1. Field of the Invention
This invention relates to a brake mechanism for a winch having particular application to a winch for controlling the unwinding play out of the winch cable with the cable under unwinding induced load tension.
2. Background of the Invention
The type of winch as particularly contemplated herein is a winch mounted to the front bumper of a vehicle, specifically, a vehicle that has four-wheel drive and is driven on off road terrain. The winch includes a rotatable drum, a cable wound onto and off of the drum, and a motor and brake mechanism that controls the drum rotation.
Such a winch will be used to pull the vehicle up steep hills through mud and snow and for lowering the vehicle down steep slopes. Lowering a vehicle down a steep slope, in particular, creates a braking problem for the winch to which the present invention is directed.
A heavy weight or force pulls against the cable and urges unwinding of the cable from the drum. The drum can be locked against rotation to prevent unwinding quite satisfactorily with a number of brake designs. However, if the cable is to be controllably played off the winch, e.g., when lowering a vehicle down a slope, the braking action is that of controllably resisting or slowing the drum rotation in order to maintain control over the play out. In brake systems that are known, the application of such controlled resistive (as differentiated from preventive) braking action generates excessive heat, creates rapid wear, and results in early brake failure.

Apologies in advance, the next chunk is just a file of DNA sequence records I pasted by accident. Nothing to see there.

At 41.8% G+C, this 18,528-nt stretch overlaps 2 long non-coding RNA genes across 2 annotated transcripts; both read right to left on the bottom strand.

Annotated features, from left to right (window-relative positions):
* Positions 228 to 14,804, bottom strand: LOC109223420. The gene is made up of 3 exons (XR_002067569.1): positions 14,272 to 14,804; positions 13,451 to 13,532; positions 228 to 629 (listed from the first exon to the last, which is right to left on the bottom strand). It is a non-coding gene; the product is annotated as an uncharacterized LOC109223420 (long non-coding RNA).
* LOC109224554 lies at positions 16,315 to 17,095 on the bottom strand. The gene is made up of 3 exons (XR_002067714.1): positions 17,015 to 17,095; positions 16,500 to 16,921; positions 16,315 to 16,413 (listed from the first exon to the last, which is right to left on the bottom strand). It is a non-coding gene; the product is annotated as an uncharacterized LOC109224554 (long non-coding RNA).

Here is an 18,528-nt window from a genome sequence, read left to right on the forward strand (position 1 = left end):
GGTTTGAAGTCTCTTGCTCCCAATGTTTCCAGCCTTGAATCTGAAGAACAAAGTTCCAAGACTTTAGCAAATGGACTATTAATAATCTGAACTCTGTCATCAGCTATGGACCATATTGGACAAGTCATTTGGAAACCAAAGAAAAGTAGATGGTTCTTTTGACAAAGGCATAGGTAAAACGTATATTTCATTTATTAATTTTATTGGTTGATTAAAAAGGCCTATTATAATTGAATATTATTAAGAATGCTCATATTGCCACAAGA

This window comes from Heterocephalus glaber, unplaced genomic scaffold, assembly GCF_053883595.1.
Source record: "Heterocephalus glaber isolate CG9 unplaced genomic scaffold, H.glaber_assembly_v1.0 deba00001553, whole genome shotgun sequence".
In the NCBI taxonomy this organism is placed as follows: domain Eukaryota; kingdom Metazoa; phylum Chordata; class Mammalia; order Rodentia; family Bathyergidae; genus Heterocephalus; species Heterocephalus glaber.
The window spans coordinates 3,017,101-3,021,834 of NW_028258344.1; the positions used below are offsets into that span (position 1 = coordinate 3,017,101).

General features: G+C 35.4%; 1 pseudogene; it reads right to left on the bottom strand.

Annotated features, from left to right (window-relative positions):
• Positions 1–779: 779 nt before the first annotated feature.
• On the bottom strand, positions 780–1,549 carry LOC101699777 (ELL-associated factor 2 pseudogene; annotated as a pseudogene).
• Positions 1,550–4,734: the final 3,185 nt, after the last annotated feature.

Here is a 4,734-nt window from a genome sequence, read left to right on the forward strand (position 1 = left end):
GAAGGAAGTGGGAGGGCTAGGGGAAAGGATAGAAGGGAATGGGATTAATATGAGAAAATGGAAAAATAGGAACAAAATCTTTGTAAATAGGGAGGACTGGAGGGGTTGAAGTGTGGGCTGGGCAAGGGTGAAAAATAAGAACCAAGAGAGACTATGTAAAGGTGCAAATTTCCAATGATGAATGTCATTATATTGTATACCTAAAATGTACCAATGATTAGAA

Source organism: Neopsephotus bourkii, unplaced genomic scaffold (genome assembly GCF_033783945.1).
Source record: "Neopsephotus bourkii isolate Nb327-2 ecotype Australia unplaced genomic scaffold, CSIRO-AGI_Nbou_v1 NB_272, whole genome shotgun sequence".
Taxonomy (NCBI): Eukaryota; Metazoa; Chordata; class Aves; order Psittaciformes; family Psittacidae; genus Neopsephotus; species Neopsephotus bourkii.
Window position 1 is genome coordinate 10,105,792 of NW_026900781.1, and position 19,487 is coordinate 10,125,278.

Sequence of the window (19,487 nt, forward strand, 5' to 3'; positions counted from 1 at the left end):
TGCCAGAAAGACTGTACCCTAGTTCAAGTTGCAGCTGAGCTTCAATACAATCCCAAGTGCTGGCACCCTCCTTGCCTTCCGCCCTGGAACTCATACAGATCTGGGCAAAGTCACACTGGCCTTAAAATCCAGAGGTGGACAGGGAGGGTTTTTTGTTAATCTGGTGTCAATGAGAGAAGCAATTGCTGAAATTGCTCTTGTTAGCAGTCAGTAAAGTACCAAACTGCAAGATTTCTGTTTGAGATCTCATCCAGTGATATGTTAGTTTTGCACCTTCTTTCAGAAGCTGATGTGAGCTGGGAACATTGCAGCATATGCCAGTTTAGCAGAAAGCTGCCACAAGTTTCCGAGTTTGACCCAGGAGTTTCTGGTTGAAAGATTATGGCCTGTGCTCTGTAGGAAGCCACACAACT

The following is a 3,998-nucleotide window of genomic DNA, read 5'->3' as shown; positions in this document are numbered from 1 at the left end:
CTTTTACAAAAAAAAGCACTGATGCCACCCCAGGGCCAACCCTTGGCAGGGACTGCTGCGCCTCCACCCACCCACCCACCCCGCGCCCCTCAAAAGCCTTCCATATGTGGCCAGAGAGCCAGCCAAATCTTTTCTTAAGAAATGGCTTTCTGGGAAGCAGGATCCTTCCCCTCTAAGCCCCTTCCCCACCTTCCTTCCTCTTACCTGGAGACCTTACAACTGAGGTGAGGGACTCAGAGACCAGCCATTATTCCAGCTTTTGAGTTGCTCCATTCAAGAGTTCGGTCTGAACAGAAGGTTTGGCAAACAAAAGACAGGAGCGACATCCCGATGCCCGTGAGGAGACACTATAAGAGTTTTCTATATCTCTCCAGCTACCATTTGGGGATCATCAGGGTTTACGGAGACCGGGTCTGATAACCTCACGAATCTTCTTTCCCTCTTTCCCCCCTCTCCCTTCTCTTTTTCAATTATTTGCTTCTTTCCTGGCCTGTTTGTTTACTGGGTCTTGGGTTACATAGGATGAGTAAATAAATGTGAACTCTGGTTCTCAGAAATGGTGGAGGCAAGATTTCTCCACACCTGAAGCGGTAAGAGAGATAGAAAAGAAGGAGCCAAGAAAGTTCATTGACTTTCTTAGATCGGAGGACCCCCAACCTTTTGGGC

BRIEF SUMMARY OF THE INVENTION
In the preferred embodiment, the brake mechanism is contained within the hollow cable drum with brake pads that radially expand against the inner wall of the drum. The drum itself absorbs the heat generated by the braking action which is conducted to the outer side of the drum and thus to the atmosphere. The prior problem of excessive heat is thereby alleviated.
The brake pads are part-round segments that cooperatively form an open ended cylinder that is circumferentially expandable. The open ends form frusto-conical end surfaces. Frusto-conical shaped shoes are axially positioned at the open ends of the brake pad segments, one being axially stationary and the other axially movable. For brake engagement, an axially directed force is applied to the movable shoe to force the conical surfaces of the shoes against the conical surfaces of the open ends of the cylindrically arranged brake pads. The conical shape of the two shoes in concert acting against the conical surfaces of the brake pads forces radial expansion of the segments against the drum wall. For brake disengagement, the axial force on the movable shoe is removed to allow the brake pad segments to collapse inwardly away from the drum wall.
The axial force applied to the movable shoe is cam actuated, i.e., a cam is biased by a torsion spring to rotate against a cam follower with the cam surfaces thereby urging axial movement of the shoe toward brake engagement. The biasing of the torsion spring is to supply the initial but low brake drag resistance. It is the load on the wire rope that causes the cam follower to ride up further on the cam, thus increasing brake resistance substantially and proportional to the load on the wire rope.